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NEW YORK ( TheStreet) -- Under Armour (UA) - Get Under Armour, Inc. Class C Report has a not-so-subtle message to basketball shoe king Nike (NKE) - Get NIKE, Inc. Class B Report : watch out for the hungry underdog.

At an event held in New York on Thursday evening that was hosted by Under Armour founder and CEO Kevin Plank and actor Jamie Foxx, the sportswear maker unveiled its first signature basketball sneaker, the "Curry One."

The shoe and its debut TV commercial hosted by Foxx are modeled after the underdog story of Stephen Curry, the Golden State Warriors' 26-year old point guard and an Under Armour-sponsored athlete. The 2015 NBA All-Star game's leading vote getter and son of former NBA star Dell Curry didn't attend a big-name college to play hoops, but rather then little-known Davidson College. Nor was he the tallest or most gifted player in the 2009 draft -- Curry was selected seventh in the first round.

But through hard work and dedication to honing his trademark 3-point shot, as Under Armour tells the story, Curry has been able to morph into what it calls the "baby-face assassin."  It's also a nickname meant to evoke Curry's humble demeanor and knack for shocking opponents with game-winning shots, two qualities Under Armour hopes will give children a fresh role model in a sport that is often mired in controversy.

The Curry One line, which includes six different kinds of shoes, goes on sale Friday at retailers for $120, which is almost half the price of some of Nike's top Jordan basketball sneaker lines promoted by its own stable of big-name athletes -- Kobe Bryant, Kevin Durant and LeBron James.

Curry's underdog story is not unlike the battle Under Armour has fought with Nike initially in apparel when it burst onto the scene in the late 1990s and now, in a global basketball sneaker market valued at $55 billion, according to industry research firm SportsOneSource. In a 2014 report by Morgan Stanley (MS) - Get Morgan Stanley Report , the investment bank estimated that Nike held a 97% market share in the basketball sneaker market.

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The wide lead by Nike is not lost on Plank, who built Under Armour from the ground floor by maxing out his credit cards and setting up shop in his grandmother's basement in Washington.

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"It's just the start," Plank said at the event on Thursday evening when asked about the potential of the Curry brand being expanded beyond just the Curry One basketball sneaker. Plank's comments suggest that Under Armour is already considering the Curry brand as a platform to launch related apparel and accessories and attract athletes from different sports, similar to how the Jordan banner has evolved through the years to also encompass apparel and shoes inspired by former New York Yankees shortstop Derek Jeter.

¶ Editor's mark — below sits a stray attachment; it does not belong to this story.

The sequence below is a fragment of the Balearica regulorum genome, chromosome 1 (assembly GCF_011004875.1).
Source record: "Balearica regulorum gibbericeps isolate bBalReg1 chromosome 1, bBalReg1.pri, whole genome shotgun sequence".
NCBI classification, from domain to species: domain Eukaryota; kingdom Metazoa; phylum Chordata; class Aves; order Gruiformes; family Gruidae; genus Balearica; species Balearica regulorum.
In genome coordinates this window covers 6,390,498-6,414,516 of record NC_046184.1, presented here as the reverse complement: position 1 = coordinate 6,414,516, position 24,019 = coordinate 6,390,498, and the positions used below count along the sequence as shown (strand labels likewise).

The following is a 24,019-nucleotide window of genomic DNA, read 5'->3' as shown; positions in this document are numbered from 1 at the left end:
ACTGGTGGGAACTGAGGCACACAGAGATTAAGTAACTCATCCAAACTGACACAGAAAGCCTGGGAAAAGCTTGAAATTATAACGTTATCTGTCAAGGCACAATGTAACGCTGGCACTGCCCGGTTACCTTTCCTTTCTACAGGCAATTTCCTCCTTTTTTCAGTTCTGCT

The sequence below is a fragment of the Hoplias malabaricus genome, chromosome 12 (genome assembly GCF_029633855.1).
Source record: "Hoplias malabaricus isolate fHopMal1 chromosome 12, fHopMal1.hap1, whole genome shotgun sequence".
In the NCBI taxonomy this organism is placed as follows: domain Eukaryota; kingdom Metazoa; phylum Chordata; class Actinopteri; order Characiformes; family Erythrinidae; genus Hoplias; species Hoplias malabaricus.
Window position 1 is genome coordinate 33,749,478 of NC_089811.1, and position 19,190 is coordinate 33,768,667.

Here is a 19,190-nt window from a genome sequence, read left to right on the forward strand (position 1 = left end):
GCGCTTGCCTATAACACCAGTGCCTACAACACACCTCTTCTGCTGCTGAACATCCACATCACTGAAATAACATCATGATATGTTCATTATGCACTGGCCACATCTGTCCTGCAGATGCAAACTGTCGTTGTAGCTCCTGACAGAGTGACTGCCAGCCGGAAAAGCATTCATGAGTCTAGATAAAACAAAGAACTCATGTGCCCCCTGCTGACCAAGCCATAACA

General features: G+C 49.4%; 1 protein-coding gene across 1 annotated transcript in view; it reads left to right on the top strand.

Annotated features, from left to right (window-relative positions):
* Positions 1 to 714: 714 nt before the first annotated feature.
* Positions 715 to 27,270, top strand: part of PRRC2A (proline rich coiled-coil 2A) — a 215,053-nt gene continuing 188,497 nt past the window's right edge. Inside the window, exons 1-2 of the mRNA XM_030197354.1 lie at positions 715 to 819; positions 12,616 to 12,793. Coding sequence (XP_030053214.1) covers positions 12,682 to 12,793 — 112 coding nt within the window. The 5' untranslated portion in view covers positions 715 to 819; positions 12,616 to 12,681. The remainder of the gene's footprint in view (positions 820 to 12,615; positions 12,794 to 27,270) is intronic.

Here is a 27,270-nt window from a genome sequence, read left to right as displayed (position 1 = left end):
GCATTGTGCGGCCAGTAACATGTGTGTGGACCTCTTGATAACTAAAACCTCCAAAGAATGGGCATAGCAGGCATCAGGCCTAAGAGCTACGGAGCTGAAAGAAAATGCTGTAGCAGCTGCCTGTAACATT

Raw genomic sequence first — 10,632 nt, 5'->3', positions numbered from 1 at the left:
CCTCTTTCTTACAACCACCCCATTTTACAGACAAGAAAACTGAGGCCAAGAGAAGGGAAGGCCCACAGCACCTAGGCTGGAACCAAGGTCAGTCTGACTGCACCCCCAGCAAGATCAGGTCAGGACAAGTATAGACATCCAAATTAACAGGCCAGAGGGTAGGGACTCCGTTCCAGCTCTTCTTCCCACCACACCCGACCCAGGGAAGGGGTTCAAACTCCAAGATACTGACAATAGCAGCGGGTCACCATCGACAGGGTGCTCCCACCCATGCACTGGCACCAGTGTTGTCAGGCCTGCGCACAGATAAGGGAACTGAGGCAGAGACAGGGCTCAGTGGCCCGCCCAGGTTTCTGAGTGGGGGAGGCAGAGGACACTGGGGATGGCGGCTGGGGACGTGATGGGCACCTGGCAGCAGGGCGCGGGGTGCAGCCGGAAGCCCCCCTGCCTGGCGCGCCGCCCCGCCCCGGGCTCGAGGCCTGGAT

The need for the Curry One to be successful is apparent. When asked on the topic of other sports Under Armour would like to enter, in particular mixed martial arts, Plank said, "We have invested a lot of money in basketball."

Under Armour's performance in footwear last year hints that consumers are open to migrating from Nike's typically more expensive offerings found at Foot Locker (FL) - Get Foot Locker, Inc. Report , Finish Line (FINL)  and various department stores. That could be good news for Under Armour shares as investors begin to view the company as more than only a seller of form-fitting workout gear.

Under Armour's footwear sales surged by 55% in the fourth quarter to $86 million, and accounted for 10% of its total business. Success was notched in the Under Armour $100 Speedform Apollo running shoe and the $125 ClutchFit Drive basketball sneaker. For the year, Under Armour's footwear sales rose 44% to $431 million.

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Nike is coy on the financial results for the Jordan brand, declining to comment. Sales of Jordan products are included within Nike's basketball category. In fiscal 2014, which ended in May, basketball sales for Nike rose 19%, the highest growth rate of any category and ahead of the 18% increase in soccer gear, which was helped by the World Cup.

For its part, Nike is not taking the media circus swirling around the Curry One, on the eve of the NBA All-Star game lying down. Earlier this month, the company unveiled a new version of the LeBron 12 to be worn by the Cleveland Cavaliers' star forward during the All-Star game. Modeled after the New York City skyline, the shoe will be released on Saturday.

Los Angeles Lakers shooting guard Kobe Bryant won't be on the court on Sunday due to an injured shoulder, but that hasn't stopped Nike from pushing forward with the star's latest version of the Kobe X sneaker. The month has already seen the release of a shoe called the "Blue Lagoon," which arrived on shelves Feb. 7. Two additional versions of the sneaker are set to be released: the "All-Star" on Feb. 13 and the "Poison Green" on Feb. 21.

And as for Oklahoma City Thunder power forward Kevin Durant, which Under Armour almost thieved as a pitchman from Nike in the fall of last year, Nike will also release a signature shoe on Feb 13. coined the KD7.

This article is commentary by an independent contributor. At the time of publication, the author held no positions in the stocks mentioned.